“The good life.”
“They excrete in the same water where they eat, and they eat in the semen-clouded water where they fornicate. Fish are disgusting.”
“I never thought so until now,” I said.
“How’d you get out here?”
“You been missing me?”
“Always. But I’m looking for someone.” I told her about Fungus Man. “This is where my instinct brought me.”
When someone isn’t where I expect to find him, neither at home nor at work, then sometimes I cruise around on my bicycle or in a bor­rowed car, turning randomly from street to street. Usually in less than
half an hour, I cross paths with the one I seek. I need a face or a name for focus, but then I’m better than a bloodhound.
This is a talent for which I have no name. Stormy calls it “psychic magnetism.”
‘And here he comes now,” I said, referring to Fungus Man, who am­bled along the promenade, following the descending rapids toward the tropical koi pond.
Stormy didn’t have to ask me to point the guy out to her. Among the other shoppers, he was as obvious as a duck in a dog parade.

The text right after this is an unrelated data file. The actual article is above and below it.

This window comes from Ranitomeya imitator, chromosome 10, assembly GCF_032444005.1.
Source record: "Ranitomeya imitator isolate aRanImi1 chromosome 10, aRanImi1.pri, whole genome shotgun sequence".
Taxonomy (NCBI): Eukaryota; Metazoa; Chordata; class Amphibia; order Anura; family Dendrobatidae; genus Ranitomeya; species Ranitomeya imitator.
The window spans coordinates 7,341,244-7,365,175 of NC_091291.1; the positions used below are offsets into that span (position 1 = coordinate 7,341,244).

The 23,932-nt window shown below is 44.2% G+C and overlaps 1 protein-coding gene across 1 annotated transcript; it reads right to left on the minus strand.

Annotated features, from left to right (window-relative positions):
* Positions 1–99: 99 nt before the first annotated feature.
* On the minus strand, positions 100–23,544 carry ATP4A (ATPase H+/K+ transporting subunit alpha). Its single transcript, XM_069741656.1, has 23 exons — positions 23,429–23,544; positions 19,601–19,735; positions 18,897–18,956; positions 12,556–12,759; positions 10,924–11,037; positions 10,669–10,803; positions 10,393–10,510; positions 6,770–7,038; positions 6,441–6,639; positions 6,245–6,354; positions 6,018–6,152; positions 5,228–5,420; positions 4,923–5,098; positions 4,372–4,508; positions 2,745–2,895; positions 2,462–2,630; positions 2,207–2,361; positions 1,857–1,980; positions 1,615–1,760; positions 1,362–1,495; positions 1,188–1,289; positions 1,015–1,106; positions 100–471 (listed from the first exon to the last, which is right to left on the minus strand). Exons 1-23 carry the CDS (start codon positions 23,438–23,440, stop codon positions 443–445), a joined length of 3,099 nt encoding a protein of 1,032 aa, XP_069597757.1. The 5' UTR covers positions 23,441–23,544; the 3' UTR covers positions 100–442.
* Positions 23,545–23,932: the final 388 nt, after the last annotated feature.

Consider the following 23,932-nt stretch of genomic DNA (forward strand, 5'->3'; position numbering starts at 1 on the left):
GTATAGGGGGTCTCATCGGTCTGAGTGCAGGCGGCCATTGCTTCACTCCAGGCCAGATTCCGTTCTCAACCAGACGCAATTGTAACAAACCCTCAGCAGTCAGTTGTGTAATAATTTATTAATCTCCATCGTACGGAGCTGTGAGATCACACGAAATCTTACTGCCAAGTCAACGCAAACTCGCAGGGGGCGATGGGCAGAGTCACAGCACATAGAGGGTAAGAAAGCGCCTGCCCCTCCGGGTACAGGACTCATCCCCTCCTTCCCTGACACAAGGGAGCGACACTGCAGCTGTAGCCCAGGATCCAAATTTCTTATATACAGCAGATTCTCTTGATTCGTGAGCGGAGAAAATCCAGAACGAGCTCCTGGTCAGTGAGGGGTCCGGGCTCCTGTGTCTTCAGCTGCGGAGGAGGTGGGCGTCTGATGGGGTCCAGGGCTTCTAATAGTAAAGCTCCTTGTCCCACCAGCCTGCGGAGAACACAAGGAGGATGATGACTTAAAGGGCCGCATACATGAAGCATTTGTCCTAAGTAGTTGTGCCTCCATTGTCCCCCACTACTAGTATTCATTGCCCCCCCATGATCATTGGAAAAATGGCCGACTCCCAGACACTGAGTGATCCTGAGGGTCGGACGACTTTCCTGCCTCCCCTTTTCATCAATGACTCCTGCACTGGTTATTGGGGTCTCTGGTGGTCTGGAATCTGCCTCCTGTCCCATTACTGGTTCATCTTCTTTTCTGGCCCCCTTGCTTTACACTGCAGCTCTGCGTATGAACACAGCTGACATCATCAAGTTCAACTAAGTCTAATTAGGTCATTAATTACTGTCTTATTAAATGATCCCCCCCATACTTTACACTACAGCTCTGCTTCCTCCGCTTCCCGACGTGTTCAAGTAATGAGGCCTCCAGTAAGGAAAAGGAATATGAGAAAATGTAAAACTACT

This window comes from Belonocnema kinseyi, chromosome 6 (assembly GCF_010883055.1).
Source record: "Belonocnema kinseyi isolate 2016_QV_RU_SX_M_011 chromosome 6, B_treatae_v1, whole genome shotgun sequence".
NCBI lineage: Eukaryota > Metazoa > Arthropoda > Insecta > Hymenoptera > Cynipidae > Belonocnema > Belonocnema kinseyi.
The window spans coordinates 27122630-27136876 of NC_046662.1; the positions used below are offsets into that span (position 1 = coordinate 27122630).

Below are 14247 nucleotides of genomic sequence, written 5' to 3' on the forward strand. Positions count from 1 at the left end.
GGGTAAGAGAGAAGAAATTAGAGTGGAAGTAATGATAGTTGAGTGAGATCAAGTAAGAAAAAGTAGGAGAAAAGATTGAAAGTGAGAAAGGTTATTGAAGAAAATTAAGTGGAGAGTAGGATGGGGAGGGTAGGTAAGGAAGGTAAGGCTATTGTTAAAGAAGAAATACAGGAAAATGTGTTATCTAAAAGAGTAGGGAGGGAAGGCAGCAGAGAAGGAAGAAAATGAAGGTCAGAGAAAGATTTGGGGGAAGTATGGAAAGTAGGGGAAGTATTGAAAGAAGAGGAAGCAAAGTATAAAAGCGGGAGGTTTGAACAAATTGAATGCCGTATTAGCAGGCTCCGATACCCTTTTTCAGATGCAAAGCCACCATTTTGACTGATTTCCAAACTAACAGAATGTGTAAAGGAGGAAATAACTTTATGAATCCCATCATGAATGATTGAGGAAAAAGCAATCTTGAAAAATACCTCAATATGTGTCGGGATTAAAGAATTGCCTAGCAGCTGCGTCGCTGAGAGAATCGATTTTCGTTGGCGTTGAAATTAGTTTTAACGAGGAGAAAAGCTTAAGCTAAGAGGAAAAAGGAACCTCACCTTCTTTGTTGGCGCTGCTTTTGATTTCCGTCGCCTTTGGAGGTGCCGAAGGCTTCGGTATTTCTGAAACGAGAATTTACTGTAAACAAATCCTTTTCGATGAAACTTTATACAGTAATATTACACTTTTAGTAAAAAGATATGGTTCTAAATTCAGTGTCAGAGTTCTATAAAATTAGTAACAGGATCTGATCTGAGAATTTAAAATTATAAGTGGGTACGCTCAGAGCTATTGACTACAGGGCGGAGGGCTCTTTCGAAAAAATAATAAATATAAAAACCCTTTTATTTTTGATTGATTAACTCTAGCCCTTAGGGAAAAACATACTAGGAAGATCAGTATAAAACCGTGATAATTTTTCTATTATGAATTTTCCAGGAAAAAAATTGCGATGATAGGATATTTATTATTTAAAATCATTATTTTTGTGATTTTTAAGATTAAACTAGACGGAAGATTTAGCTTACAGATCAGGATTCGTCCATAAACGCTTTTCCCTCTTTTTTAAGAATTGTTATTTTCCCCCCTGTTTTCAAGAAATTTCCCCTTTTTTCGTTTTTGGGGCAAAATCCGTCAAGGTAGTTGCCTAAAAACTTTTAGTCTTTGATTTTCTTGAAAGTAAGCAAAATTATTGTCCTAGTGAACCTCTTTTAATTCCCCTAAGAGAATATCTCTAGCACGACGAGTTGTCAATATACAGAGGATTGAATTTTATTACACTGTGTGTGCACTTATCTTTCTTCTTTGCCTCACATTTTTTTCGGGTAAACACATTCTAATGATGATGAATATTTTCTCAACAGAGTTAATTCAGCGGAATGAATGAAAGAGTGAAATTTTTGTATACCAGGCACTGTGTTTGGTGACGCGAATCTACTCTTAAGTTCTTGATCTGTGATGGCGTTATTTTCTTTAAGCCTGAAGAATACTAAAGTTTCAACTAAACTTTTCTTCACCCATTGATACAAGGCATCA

Although I had nearly finished the ice cream without being chilled, I shivered at the sight of this strange man. He trod the travertine promenade, but my teeth chattered as if he had just walked across my grave.
PALE, PUFFY, HIS WATERY GRAY GAZE FLOATING OVER store windows, looking almost as bemused as an Alzheimer’s patient who has wandered out of his care facility into a world he no longer recognizes, Fungus Man carried stuffed shopping bags from two department stores.
“What’s that yellow thing on his head?” Stormy asked.
“I think it’s a crocheted yarmulke.”
“No, it’s hair.”
Fungus Man went into Burke & Bailey’s.
‘Are the bodachs still with him?” Stormy asked.
“Not as many as before. Just three.”
“And they’re in my store with him?”
“Yeah. They all went inside.”
“This is bad for business,” she said ominously.
“Why? None of your customers can see them.”
“How could slinky, slithering evil spirits be good for business?” she countered. “Wait here.”
I sat with the fornicating koi at my back and the unfinished ice cream in my right hand. I had lost my appetite.
Through the windows of Burke &Bailey’s, I could see Fungus Man at the counter. He studied the flavor menu, then placed an order.